Vodafone is blocking its advertising from appearing on websites that feature hate speech or ‘fake news’ as it looks to protect its reputation amid wider industry concerns about brand messages appearing alongside unsavoury content.
The new rules mean Vodafone will move away from its previous blacklisting approach to instead adopt a whitelist. That will use content controls designed by its agency partner WPP, as well as Google and Facebook, with the aim of ensuring that Vodafone’s ads are only served “within selected outlets” identified as highly unlikely to be focused on harmful content.
Speaking to Marketing Week, Vodafone’s group director of corporate affairs Matt Peacock says that with the rise of programmatic advertising, the previous protections that used metadata to blacklist are not working.
“Blacklists are quite good at ensuring ads from brands do not appear on porn sites and gambling sites because those sites are easy to spot through metadata,” he explains. “The issue here is that fake news and hate speech is hard to identify algorithmically – you need human beings. That is the root of many of the issues.
“Our position is that it is not acceptable for ads to appear in loathsome places and that the current blacklist approach no longer works because it is not possible to be sufficiently assured that brands are not advertising next to or within content that we fundamentally disagree with.”
The new rules are aimed at ensuring that media outlets “whose predominate purpose is to communicate harmful material” are blocked. It would not apply to sites where some hate speech or fake news appears and rules that prohibit the company from threatening to pull advertising if they don’t like an editorial opinion will remain in place.
Vodafone defines outlets that may not make the whitelist as those that:
- deliberately intend to degrade women or vulnerable minorities
- present as fact-based news (as opposed to satire or opinion) that has no credible primary source (or relies on fraudulent attribution to a primary source) with what a reasonable person would conclude is the deliberate intention to mislead
This means, for example, that Vodafone would not pull ads from sites such as the Daily Mail, which have been the subject of criticism for some editorial content and targeted by groups such as Stop Funding Hate. It also does not mean that advertising will be pulled wholesale from YouTube, but that instead Vodafone will analyse each YouTube channel to see if it meets the criteria before deciding if it can appear on the whitelist.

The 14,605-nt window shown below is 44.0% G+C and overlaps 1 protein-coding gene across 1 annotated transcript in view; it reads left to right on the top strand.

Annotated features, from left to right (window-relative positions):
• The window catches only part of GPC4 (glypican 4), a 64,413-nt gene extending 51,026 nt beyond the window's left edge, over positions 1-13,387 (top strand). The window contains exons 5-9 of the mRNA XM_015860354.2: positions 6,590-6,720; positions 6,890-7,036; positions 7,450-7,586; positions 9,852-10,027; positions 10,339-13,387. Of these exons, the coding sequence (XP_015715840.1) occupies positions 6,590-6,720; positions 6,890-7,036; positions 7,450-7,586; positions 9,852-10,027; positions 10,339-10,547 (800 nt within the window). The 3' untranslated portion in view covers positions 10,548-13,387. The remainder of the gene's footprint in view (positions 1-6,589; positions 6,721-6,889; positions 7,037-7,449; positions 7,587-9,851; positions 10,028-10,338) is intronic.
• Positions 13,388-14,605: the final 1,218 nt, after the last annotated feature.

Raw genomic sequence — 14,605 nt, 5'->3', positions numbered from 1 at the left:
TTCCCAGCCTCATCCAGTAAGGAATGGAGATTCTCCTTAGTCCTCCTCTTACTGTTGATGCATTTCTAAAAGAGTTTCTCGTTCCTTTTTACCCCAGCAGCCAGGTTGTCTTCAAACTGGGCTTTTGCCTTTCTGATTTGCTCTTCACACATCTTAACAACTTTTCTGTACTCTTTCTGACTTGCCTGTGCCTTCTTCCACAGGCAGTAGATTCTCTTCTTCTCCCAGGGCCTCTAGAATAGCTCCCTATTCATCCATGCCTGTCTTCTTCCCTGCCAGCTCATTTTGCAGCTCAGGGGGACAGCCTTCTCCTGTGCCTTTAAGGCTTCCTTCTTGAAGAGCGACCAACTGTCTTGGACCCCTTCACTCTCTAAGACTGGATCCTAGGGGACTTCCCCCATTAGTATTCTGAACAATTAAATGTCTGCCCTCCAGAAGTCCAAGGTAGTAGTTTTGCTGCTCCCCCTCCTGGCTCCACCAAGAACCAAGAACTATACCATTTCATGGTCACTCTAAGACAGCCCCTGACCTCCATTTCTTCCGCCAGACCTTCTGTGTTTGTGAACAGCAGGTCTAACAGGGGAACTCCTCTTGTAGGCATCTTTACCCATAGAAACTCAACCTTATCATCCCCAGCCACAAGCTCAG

The same is true for popular alt-right sites such as Breitbart news. While Peacock would not comment on the status of individual sites, he says all sites will be judged against the rules and if “in the eyes of a reasonable person the majority of the content is either fake news or hate speech” it will not make the whitelist.
The measures will be reviewed “regularly” to ensure the list of websites on the whitelist is “appropriate and neither too broad nor too narrow”.
“The depressing thing is that there are hundreds of thousands of websites that fail our tests – way more than people realise. There is some really horrible stuff out there and those are the outlets we are trying to lock out,” says Peacock.
Peacock hopes the move will have three major benefits. Firstly that its brand will not appear in places that are “harmful or damaging”. Secondly that Vodafone’s ad revenue does not go to the people creating these outlets. And thirdly that reputable outlets will get a larger proportion of ad revenue, bringing a “long-term benefit to professional journalism”.
What is also important is to ensure that outlets are allowed the freedom to express their point of view. “We don’t want a whitelist so narrow that we exclude diversity of opinion and people’s ability to say what they think online,” adds Peacock.
Tackling brand safety online
The decision to implement these rules comes amid growing concerns from brands that automated ad technologies are making it harder to keep track of where their ads are appearing. An investigation by The Times earlier this year found brand ads from the likes of Marks & Spencer (M&S), RBS and McDonald’s appearing next to objectionable content on sites including YouTube.
Hundreds of brands subsequently pulled their advertising from the site, with many yet to return as they await more assurances on where their ads will appear.
Vodafone was one of the brands to pull spend on all non-search Google advertising, although Peacock says the issue had been spotted by people at the brand “over a year ago”. The introduction of the whitelist means Vodafone is now back advertising with Google “under these rules”.